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Research Project: Improving Nutrition and Physical Activity Related Health Behaviors in Children and Their Environment

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Title: Infant growth outcomes from birth to 12 months of age: findings from the Delta Healthy Sprouts randomized comparative impact trial

Author
item Thomson, Jessica
item Goodman, Melissa
item Tussing-humphreys, Lisa - University Of Illinois
item Landry, Alicia - University Of Central Arkansas

Submitted to: Obesity Science & Practice
Publication Type: Peer Reviewed Journal
Publication Acceptance Date: 3/22/2018
Publication Date: 5/17/2018
Citation: Thomson, J.L., Goodman, M.H., Tussing-Humphreys, L.M., Landry, A.S. 2018. Infant growth outcomes from birth to 12 months of age: findings from the Delta Healthy Sprouts randomized comparative impact trial. Obesity Science & Practice. 4(4):299-307. https://doi.org/10.1002/osp4.272.
DOI: https://doi.org/10.1002/osp4.272

Interpretive Summary: In the United States, 8% of infants and toddlers are overweight and 17% of children are obese with rates higher in racial/ethnic minority children. The prenatal, infancy, and early childhood periods are key to the development and thus prevention of obesity and its consequences in children. Thus lifestyle interventions that are designed for both the gestational and early postnatal periods may have a positive impact on childhood overweight/obesity. The primary purpose of this paper was to determine if infant growth outcomes differed between treatment arms of a maternal, infant, and early childhood home visiting project. Pregnant women at least 18 years of age, less than 19 weeks pregnant, and residing in a lower Mississippi Delta county were recruited between March 2013 and December 2014. Postnatal data, including infant length and weight, was collected from 24 experimental and 30 control participants between September 2013 and May 2016. Approximately three-fourths of infants in both treatment arms were classified as overweight and experienced rapid weight gain during the first 12 months of life. Average time to overweight classification was between 3 and 4 months while average time to rapid weight gain was between 6 and 7 months for infants in both treatment arms. No treatment differences were observed for either infant growth outcome. As compared to the standard (control) curriculum, the diet and physical activity enhanced curriculum was not effective at improving growth outcomes of infants born to this group of rural, Southern, primarily African American women. Given the majority of infants experienced adverse weight outcomes in the first year of life, concerted efforts are needed to break the intergenerational cycle of obesity present in this region of the nation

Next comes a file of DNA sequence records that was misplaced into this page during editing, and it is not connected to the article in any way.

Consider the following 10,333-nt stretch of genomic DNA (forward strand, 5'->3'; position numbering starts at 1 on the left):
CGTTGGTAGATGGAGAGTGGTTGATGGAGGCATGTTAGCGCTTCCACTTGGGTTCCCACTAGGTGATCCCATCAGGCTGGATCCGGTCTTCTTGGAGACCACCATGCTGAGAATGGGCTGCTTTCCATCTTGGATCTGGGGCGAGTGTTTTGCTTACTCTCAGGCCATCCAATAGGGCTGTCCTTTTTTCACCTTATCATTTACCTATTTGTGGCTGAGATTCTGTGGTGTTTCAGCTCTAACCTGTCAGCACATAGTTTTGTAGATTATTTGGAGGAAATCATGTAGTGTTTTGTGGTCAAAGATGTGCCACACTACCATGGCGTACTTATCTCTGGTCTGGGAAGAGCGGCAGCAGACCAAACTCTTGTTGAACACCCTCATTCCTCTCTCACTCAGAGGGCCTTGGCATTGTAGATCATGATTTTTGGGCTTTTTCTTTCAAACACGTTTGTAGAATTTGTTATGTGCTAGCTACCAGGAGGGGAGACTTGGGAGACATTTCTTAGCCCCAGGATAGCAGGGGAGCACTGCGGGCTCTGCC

Technical Abstract: Objective: Multicomponent lifestyle modification interventions designed for gestational and early postnatal periods may be key to preventing obesity in children. The primary objective of the study was to determine if infant growth outcomes differed between treatment arms of an 18-month, maternal, infant, and early childhood home visiting project. Methods: Pregnant women at least 18 years of age, less than 19 weeks pregnant, and residing in a lower Mississippi Delta county were recruited between March 2013 and December 2014. Postnatal data was collected from 24 experimental and 30 control participants between September 2013 and May 2016. Infant growth outcomes were modeled as time-to-event data using Kaplan-Meier survival curves with log rank tests to determine if survival curves differed between treatment arms. Results: Retention rates for the experimental and control arms were 88% (21/24) and 83% (25/30), respectively. Approximately three-fourths of infants in both treatment arms were classified as overweight and experienced rapid weight gain during the first 12 months of life. No differences between median times to classification as overweight (3-4 months) nor to experiencing rapid weight gain (6-7 months) were observed between treatment arms. Conclusions: As compared to a standard educational (control) curriculum, an educational curriculum enhanced with diet and physical activity components was not effective at improving infant growth outcomes.